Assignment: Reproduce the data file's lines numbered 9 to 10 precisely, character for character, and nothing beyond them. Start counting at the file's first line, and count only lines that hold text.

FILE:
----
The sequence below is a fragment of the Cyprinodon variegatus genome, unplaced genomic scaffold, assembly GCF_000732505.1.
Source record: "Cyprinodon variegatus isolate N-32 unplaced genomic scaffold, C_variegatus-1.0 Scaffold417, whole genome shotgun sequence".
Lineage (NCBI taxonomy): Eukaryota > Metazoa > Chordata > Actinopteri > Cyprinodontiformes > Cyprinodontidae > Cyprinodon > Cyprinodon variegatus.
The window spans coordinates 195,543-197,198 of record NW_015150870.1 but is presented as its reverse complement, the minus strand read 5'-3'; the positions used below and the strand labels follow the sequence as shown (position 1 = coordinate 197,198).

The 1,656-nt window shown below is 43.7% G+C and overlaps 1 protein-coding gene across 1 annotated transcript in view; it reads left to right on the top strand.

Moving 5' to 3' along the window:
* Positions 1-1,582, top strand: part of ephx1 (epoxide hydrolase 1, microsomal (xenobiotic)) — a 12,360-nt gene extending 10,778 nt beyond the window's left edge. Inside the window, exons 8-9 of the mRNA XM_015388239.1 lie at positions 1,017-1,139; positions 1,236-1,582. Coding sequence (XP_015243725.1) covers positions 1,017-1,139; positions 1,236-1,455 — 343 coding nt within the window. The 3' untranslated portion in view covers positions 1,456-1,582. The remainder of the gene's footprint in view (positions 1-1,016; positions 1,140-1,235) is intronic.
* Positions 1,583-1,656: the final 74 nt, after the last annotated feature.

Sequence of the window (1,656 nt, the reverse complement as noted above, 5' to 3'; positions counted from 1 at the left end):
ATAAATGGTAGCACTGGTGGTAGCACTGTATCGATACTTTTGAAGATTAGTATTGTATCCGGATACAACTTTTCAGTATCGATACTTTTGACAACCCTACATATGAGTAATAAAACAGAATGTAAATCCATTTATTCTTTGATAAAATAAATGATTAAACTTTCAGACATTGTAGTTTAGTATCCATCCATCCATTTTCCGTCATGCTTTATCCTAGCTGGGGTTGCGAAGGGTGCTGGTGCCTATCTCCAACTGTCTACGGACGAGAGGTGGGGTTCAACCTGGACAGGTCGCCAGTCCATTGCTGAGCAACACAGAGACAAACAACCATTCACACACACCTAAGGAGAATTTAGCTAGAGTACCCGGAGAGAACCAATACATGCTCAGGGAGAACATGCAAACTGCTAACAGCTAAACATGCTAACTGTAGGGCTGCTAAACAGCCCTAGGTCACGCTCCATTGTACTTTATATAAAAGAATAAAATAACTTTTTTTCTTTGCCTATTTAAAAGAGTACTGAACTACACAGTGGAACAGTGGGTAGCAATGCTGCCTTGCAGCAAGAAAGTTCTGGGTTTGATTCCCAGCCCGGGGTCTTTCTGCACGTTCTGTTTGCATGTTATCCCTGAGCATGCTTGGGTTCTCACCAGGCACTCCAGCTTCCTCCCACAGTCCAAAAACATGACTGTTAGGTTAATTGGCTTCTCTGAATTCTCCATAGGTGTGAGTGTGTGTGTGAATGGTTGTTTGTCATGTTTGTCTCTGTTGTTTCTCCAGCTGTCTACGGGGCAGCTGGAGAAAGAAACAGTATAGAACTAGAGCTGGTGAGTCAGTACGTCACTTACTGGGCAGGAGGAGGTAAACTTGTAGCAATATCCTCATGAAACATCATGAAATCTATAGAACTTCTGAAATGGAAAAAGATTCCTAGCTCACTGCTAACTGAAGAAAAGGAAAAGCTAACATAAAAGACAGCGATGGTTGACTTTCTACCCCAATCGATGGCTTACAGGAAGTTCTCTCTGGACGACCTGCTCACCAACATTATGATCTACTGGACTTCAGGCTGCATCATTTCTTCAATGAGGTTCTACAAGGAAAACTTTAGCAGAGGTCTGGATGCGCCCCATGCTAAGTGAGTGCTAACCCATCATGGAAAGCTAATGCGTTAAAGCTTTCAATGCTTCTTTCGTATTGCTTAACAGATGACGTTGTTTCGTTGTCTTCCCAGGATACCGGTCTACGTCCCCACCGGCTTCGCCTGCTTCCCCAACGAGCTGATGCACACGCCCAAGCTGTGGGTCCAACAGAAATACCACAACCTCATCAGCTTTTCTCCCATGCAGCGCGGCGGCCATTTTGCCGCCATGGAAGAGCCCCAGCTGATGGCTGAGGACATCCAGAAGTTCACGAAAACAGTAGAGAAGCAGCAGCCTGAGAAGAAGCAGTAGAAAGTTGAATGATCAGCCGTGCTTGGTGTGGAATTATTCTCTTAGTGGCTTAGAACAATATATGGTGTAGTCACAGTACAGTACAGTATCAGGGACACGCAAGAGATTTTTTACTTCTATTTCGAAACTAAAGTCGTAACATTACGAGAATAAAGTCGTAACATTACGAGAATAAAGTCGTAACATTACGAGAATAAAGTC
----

Sequence of the window (1,656 nt, the reverse complement as noted above, 5' to 3'; positions counted from 1 at the left end):
ATAAATGGTAGCACTGGTGGTAGCACTGTATCGATACTTTTGAAGATTAGTATTGTATCCGGATACAACTTTTCAGTATCGATACTTTTGACAACCCTACATATGAGTAATAAAACAGAATGTAAATCCATTTATTCTTTGATAAAATAAATGATTAAACTTTCAGACATTGTAGTTTAGTATCCATCCATCCATTTTCCGTCATGCTTTATCCTAGCTGGGGTTGCGAAGGGTGCTGGTGCCTATCTCCAACTGTCTACGGACGAGAGGTGGGGTTCAACCTGGACAGGTCGCCAGTCCATTGCTGAGCAACACAGAGACAAACAACCATTCACACACACCTAAGGAGAATTTAGCTAGAGTACCCGGAGAGAACCAATACATGCTCAGGGAGAACATGCAAACTGCTAACAGCTAAACATGCTAACTGTAGGGCTGCTAAACAGCCCTAGGTCACGCTCCATTGTACTTTATATAAAAGAATAAAATAACTTTTTTTCTTTGCCTATTTAAAAGAGTACTGAACTACACAGTGGAACAGTGGGTAGCAATGCTGCCTTGCAGCAAGAAAGTTCTGGGTTTGATTCCCAGCCCGGGGTCTTTCTGCACGTTCTGTTTGCATGTTATCCCTGAGCATGCTTGGGTTCTCACCAGGCACTCCAGCTTCCTCCCACAGTCCAAAAACATGACTGTTAGGTTAATTGGCTTCTCTGAATTCTCCATAGGTGTGAGTGTGTGTGTGAATGGTTGTTTGTCATGTTTGTCTCTGTTGTTTCTCCAGCTGTCTACGGGGCAGCTGGAGAAAGAAACAGTATAGAACTAGAGCTGGTGAGTCAGTACGTCACTTACTGGGCAGGAGGAGGTAAACTTGTAGCAATATCCTCATGAAACATCATGAAATCTATAGAACTTCTGAAATGGAAAAAGATTCCTAGCTCACTGCTAACTGAAGAAAAGGAAAAGCTAACATAAAAGACAGCGATGGTTGACTTTCTACCCCAATCGATGGCTTACAGGAAGTTCTCTCTGGACGACCTGCTCACCAACATTATGATCTACTGGACTTCAGGCTGCATCATTTCTTCAATGAGGTTCTACAAGGAAAACTTTAGCAGAGGTCTGGATGCGCCCCATGCTAAGTGAGTGCTAACCCATCATGGAAAGCTAATGCGTTAAAGCTTTCAATGCTTCTTTCGTATTGCTTAACAGATGACGTTGTTTCGTTGTCTTCCCAGGATACCGGTCTACGTCCCCACCGGCTTCGCCTGCTTCCCCAACGAGCTGATGCACACGCCCAAGCTGTGGGTCCAACAGAAATACCACAACCTCATCAGCTTTTCTCCCATGCAGCGCGGCGGCCATTTTGCCGCCATGGAAGAGCCCCAGCTGATGGCTGAGGACATCCAGAAGTTCACGAAAACAGTAGAGAAGCAGCAGCCTGAGAAGAAGCAGTAGAAAGTTGAATGATCAGCCGTGCTTGGTGTGGAATTATTCTCTTAGTGGCTTAGAACAATATATGGTGTAGTCACAGTACAGTACAGTATCAGGGACACGCAAGAGATTTTTTACTTCTATTTCGAAACTAAAGTCGTAACATTACGAGAATAAAGTCGTAACATTACGAGAATAAAGTCGTAACATTACGAGAATAAAGTC